The process leader and/or the CFO should communicate clear parameters of accountability to the business owners early on at the launch of the process along with timeline and measures of success. The executives in charge of each business function that forecasts a line item (referred to earlier as business owner) should be accountable for the numbers presented to the process leader. Of course, the responsibility for gathering the data will likely fall to someone working for the business owner. However, though the gathering process will be delegated, we again emphasize that it remains important for the actual business owners to feel ownership for their numbers.

In the context of cash flow forecasting, there are generally two categories of accountability measures:

A.                Accuracy of projections: Acceptable variances between actual and projected cash flows should be defined and stated explicitly when the process is rolled out. For example, it may be stipulated that “the business owners for vendor payments (purchasing function) would be expected to achieve a forecasting variance of no higher than 5 percent on a rolling four-week basis.” These variance thresholds are set based on the nature of the individual business, historical accuracies in predictions, and aspirational levels.

In a situation in which cash flow forecasts of the sort addressed here have never before been attempted, the team will likely face a challenge in initially assigning appropriate variances. In such cases, the variances initially established may need to change as data is analyzed and processes evolve. Variances should be established to be broad enough to be achievable and small enough to be meaningful. Needless to say, some variances are more critical than others and some businesses are more complex than others. Acceptable thresholds on forecasting variances should be set on both a weekly (or monthly) and cumulative basis. It is important to have a clear understanding of the types of variances and how they are measured, tracked, and reported.

There are several types of variances:

Permanent variance: These variances do not reverse from period to period and result in lower/higher than expected cash position. Examples include:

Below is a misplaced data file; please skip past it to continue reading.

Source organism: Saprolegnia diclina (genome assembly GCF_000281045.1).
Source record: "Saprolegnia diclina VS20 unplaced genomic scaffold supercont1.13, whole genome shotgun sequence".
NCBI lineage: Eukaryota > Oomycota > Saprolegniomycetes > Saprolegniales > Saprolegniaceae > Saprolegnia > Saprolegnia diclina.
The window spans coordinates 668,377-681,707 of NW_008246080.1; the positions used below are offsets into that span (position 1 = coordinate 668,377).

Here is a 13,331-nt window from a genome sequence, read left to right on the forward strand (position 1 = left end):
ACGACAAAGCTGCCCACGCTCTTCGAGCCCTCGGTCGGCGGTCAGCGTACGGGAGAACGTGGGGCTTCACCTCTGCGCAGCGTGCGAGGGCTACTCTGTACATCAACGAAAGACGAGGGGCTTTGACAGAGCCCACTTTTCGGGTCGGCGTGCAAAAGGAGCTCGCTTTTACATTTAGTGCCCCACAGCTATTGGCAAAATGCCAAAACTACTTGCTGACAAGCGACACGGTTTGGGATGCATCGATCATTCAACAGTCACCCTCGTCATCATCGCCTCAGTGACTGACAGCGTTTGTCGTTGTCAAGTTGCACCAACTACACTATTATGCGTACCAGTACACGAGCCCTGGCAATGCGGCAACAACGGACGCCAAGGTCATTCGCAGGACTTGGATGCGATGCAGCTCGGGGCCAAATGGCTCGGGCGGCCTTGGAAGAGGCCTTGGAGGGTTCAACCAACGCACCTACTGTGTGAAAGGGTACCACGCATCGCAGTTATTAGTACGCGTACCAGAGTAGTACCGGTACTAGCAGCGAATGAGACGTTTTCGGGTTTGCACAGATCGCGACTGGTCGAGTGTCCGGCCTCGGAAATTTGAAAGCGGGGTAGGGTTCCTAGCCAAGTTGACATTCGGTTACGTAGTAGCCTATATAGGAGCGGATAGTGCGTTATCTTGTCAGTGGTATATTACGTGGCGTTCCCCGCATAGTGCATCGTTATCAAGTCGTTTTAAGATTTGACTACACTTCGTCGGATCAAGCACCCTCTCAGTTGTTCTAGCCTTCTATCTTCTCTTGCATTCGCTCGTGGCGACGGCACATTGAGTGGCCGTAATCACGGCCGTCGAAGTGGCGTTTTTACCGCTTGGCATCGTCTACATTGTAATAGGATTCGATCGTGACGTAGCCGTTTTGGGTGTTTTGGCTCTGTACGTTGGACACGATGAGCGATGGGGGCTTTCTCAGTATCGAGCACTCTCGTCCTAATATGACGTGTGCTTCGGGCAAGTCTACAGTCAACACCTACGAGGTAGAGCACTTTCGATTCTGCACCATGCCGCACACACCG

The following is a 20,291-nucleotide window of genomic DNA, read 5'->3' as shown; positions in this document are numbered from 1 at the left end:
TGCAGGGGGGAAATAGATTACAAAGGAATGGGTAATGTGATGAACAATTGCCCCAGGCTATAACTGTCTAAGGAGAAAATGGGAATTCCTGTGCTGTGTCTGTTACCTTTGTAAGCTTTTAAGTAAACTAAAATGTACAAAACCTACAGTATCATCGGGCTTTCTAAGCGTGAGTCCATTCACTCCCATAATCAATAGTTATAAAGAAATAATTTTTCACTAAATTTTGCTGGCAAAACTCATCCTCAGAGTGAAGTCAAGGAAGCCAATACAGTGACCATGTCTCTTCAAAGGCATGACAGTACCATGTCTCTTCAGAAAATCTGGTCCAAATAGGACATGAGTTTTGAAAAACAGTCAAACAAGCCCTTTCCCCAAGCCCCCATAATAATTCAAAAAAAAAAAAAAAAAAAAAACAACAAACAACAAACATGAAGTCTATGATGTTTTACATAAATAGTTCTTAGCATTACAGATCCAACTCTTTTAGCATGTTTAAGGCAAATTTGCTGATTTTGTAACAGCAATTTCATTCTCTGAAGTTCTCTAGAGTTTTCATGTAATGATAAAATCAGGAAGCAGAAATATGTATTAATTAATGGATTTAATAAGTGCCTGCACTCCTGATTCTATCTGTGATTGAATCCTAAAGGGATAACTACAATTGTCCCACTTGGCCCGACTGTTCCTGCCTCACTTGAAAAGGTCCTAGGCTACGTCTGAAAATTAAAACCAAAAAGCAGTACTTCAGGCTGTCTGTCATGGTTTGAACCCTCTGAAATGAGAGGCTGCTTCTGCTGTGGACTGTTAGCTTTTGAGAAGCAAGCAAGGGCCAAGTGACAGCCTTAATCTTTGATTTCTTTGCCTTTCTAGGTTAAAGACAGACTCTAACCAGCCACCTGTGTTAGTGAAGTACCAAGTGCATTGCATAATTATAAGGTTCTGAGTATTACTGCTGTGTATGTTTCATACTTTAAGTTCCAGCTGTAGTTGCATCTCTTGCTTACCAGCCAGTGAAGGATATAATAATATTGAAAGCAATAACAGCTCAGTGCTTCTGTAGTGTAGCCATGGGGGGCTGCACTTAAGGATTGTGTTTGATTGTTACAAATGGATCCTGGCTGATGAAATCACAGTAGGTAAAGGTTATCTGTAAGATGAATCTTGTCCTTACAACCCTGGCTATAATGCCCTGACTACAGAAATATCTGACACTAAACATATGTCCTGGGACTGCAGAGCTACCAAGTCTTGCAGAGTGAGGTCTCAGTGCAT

·                     Inflow: For a given week, in case of a retailer with lower than forecast sales on a holiday weekend, there would be a lower cash position resulting in a “permanent” variance between actual and projected cash flow.

·                     Outflow: An increase in raw material prices that was not included in the forecast may also lead to lower cash position and a permanent variance between actual and projected cash flow.

Temporary variance: These are typically timing-related variances that will eventually reverse. For example:

·                     Inflow: If a customer makes a payment on receivables in a week following the one in which it was projected to be received, then there would be a temporary variance for that week in receipts. However, when this payment is received in the following week, this variance would reverse itself in that week. This is the reason it is a “temporary” variance.

·                     Outflow: Late vendor payments (similar logic as above).

Another kind of temporary variance that might occur is when treasury decides to “push” a particular vendor payment. This is a very common instance in a distressed company where the treasurer is constantly looking for cash to bridge temporary low points in liquidity. This results in a variance for that week. It is critical that the business owners are not held accountable for variances that occur due to a treasury push, since this is clearly beyond their control.

Variance tracking and reporting:Constant communication and feedback are vital to the success of the forecasting process. As discussed in the prior section, variances should be measured by the process leader and presented to the business owners frequently, typically on a weekly basis. They should then work together to identify the reasons behind the variances—temporary, permanent or push related. The final explanation and tracking report should be reviewed by the CFO on a weekly basis (at least initially when the process is in transition).

As mentioned earlier, since variances are measured on both a weekly and cumulative basis, it is important to understand the distinction between both. From a cash management perspective, both kinds of variances are critical. In a distressed situation, high weekly variances could be precarious, as the company is usually already in a low cash position.

To measure overall forecasting accuracy, however, cumulative variance is often a sound indicator. The reason is that, many times, weekly variances have components of timing, and cumulative variances (over four or eight weeks) tend to even out the timing issues because of the very nature of their calculation.